Also, you can direct download the game, and experienced players might skip actually buying a box.
 
@Grimmtooth-
KOL used to do that, recently they stopped deleting accounts that had been inactive.

Also @Tobold- You dont have to roll a new character to play another class, as you can ascend and become another class (holding on to one of the skills from your previous class). Some people do this to either test the class, or because they dont want to go through the ascension questline (which is uber easy at the level range you should be at). Most people I played with however would Ascend and change classes and settle with the one they loved. Then would get to some insane level with it ;)
 
KoL accounts *used* to expire after a month of inactivity, with the exception of people having donated to get an Item Of The Month (or they could have borrowed one to have in inventory during any nightly maintenance period aka rollover). That still made a lot of people who couldn't expire.

A couple of months back they changed it -- now nothing expires, period.

Almost worth of mention is that you can't have multiple toons per account, unlike WoW and most MMOs.. so for KoL one account = one character. I have 3 accounts myself :P (kmail txster to say hi!)

So they hit 2M.. I have a userid in the 1.4M range, and that was created over three years ago.. but still, for a funny free game, it's still going strong! I'd guess most days peaks reach around 1300 concurrent users.. During special events and holidays, it gets nuts easily over 2000..
 
Half the planet, Tobold. Half the planet :)
 
So if the total boxes sold is 8.6 million, and there are 5 million US/EU players, and the current grand total is 11 million, then the answer is... 14.6 million?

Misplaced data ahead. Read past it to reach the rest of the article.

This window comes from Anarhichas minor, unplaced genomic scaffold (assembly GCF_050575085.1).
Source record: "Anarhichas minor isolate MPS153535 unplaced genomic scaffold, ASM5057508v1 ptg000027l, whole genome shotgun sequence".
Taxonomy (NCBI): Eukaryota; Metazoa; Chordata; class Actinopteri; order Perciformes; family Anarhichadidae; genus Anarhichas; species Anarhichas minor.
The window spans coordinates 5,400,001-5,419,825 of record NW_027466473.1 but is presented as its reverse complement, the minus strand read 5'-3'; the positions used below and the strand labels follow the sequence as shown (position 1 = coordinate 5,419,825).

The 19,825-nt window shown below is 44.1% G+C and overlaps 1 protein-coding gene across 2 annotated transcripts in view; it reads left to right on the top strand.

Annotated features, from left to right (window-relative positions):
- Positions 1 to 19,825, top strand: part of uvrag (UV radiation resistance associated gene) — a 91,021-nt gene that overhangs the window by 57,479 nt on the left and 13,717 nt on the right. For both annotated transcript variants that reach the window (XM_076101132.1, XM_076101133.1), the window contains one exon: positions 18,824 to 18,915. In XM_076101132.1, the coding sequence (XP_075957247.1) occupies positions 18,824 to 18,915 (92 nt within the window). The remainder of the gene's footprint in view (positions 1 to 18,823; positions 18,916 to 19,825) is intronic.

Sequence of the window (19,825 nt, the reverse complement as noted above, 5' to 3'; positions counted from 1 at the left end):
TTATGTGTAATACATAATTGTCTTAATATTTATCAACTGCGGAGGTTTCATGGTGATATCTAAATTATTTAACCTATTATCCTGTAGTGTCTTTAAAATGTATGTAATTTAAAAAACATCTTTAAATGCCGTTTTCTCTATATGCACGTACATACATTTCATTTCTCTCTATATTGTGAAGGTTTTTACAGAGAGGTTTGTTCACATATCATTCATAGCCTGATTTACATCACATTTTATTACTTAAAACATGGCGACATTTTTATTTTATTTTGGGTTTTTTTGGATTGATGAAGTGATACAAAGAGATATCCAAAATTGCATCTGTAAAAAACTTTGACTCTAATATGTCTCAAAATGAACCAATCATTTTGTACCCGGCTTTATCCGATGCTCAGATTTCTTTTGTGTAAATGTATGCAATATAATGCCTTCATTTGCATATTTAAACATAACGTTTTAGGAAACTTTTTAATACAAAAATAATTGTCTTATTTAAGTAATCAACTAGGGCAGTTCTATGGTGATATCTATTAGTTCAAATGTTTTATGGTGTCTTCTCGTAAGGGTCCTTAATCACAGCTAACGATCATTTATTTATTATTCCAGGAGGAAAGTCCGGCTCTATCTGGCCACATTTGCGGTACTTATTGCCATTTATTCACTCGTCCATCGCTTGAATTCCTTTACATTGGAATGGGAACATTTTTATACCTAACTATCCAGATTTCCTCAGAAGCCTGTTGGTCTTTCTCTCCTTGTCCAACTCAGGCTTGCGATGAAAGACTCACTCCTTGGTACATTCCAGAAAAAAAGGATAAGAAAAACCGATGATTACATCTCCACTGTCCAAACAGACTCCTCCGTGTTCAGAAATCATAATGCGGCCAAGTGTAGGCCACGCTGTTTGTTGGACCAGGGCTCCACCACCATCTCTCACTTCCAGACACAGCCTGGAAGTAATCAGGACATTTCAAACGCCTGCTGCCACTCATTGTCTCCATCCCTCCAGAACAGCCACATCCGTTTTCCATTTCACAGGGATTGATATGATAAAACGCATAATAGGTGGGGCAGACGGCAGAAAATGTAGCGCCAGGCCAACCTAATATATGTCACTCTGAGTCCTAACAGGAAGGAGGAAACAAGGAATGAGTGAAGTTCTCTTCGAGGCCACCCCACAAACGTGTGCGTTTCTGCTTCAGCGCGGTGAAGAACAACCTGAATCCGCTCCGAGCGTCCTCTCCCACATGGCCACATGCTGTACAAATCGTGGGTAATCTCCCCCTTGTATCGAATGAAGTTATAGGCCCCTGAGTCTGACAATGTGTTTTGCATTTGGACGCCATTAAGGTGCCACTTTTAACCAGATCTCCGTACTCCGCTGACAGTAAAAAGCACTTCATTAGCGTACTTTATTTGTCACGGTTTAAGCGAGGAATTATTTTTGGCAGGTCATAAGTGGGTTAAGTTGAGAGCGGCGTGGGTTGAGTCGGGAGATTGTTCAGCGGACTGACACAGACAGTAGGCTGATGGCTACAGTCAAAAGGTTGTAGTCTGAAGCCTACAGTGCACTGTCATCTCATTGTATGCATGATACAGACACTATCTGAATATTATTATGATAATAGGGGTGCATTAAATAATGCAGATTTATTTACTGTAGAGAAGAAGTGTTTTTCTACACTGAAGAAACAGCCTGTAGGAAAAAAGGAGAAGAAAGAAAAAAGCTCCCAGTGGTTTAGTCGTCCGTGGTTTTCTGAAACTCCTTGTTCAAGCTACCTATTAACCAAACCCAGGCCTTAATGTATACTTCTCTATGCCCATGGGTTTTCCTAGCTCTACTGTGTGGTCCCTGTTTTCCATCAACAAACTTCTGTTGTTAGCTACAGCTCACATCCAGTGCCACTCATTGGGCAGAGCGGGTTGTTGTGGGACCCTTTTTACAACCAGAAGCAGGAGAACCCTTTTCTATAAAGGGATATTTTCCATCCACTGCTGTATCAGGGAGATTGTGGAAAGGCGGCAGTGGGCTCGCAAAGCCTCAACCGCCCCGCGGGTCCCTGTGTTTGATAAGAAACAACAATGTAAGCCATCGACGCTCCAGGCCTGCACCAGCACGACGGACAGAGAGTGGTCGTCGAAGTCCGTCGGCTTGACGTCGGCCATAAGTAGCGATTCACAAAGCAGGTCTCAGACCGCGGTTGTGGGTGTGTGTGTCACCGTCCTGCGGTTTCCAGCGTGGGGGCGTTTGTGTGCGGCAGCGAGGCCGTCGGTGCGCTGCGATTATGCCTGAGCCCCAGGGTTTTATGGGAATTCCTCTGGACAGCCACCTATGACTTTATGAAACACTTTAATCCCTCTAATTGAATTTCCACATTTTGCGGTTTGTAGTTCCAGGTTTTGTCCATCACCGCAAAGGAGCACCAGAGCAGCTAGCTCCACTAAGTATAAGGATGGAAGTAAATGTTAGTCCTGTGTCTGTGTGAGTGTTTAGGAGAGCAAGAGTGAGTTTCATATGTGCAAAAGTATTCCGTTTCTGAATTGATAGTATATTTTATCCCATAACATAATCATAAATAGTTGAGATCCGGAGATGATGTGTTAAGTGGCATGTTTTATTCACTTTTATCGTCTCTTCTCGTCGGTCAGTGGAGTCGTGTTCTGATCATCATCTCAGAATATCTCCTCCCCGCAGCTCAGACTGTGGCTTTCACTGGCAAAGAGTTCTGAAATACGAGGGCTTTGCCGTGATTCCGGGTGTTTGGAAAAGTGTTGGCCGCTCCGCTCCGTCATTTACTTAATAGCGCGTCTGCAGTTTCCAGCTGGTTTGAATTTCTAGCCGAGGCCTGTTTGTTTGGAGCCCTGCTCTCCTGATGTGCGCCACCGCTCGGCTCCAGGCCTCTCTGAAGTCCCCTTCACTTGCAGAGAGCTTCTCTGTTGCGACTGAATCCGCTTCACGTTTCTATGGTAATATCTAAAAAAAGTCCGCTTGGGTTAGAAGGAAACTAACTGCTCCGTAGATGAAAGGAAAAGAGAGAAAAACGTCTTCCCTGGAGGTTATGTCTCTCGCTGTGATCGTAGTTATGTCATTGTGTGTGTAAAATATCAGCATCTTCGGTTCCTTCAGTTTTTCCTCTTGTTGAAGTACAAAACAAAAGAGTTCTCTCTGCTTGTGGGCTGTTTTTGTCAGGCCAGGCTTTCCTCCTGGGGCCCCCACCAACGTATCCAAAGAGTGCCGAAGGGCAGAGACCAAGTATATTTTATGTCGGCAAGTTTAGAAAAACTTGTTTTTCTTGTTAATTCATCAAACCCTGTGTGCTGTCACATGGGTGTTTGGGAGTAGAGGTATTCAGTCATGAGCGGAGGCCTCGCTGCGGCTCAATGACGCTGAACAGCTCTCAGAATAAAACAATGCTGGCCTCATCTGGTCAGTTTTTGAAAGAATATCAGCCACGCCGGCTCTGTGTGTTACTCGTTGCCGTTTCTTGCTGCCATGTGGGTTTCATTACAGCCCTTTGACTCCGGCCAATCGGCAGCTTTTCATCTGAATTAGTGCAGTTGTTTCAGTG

How would you measure retention in the Asian market anyways? Are the 7 million or so accounts attributed there basically everyone who ever tried it once, since you don't have to subscribe? If so, 14.6 million is about right.

I seriously doubt that excluding multiple account holders and gold farmers will affect that number much. Especially not the multiple account holders, WoW is not exactly rife with them last I heard.
 
Justin said: "Even more interesting, I think, would be what the average subscription time is. Do players generally play for 6-8 months or are subscription times widely varied across the board?"

I played for about 20 minutes, and that's probably going to be the only 20 minutes I ever play.

On the other hand, I played ProgressQuest for several weeks, on and off and still remember it fondly. I'm still waiting for someone to come up with a full 3d graphic version of PQ. That would wipe WoW off the map.
 
WoW never had 11 million subscribers.

Wolfshead took a look at it on his blog and after looking at the press release I made this comment:

“World of Warcraft’s Subscriber Definition

World of Warcraft subscribers include individuals who have paid a subscription fee or have an active prepaid card to play World of Warcraft, as well as those who have purchased the game and are within their free month of access. Internet Game Room players who have accessed the game over the last thirty days are also counted as subscribers. The above definition excludes all players under free promotional subscriptions, expired or cancelled subscriptions, and expired prepaid cards. Subscribers in licensees’ territories are defined along the same rules.” (from the Blizzard press release linked in the original post).

A few notes:

1) If you bought the game in 2004 and never installed it you count as one current subscriber.

2) If you don’t play but own a prepaid card that hasn’t gone past its Sell By date you count as one current subscriber.

3) If you play having bought the original game then picked up the two expansions in the form of collected editions you count as three subscribers.

4) If a copy is used for an internet game room that has a hundred people playing in a month that copy counts as a hundred subscribers.

There’s probably other loopholes too.

Lies, damn lies and statistics!


http://www.wolfsheadonline.com/?p=2943
 
Directed at Stabs.

Did you read the definition at all that Blizz gave for their definition of subscribers?

1) If you bought the game in 2004 and never installed it you count as one current subscriber.

The above definition excludes all players under free promotional subscriptions, expired or cancelled subscriptions, and expired prepaid cards.

That really doesn't make much sense.
People that purchased the game in 2004 and never installed it don't have a valid subscription.
Correct me if I'm wrong.

edit: correct grammar typo
 
According to http://www.vgchartz.com/games/index.php?name=world+of+warcraft , World of Warcraft has sold 11.84m boxes: 4.12m in the Americas, 0.15m in Japan and 7.57m "Other" (I assume this is mostly Europe and Russia).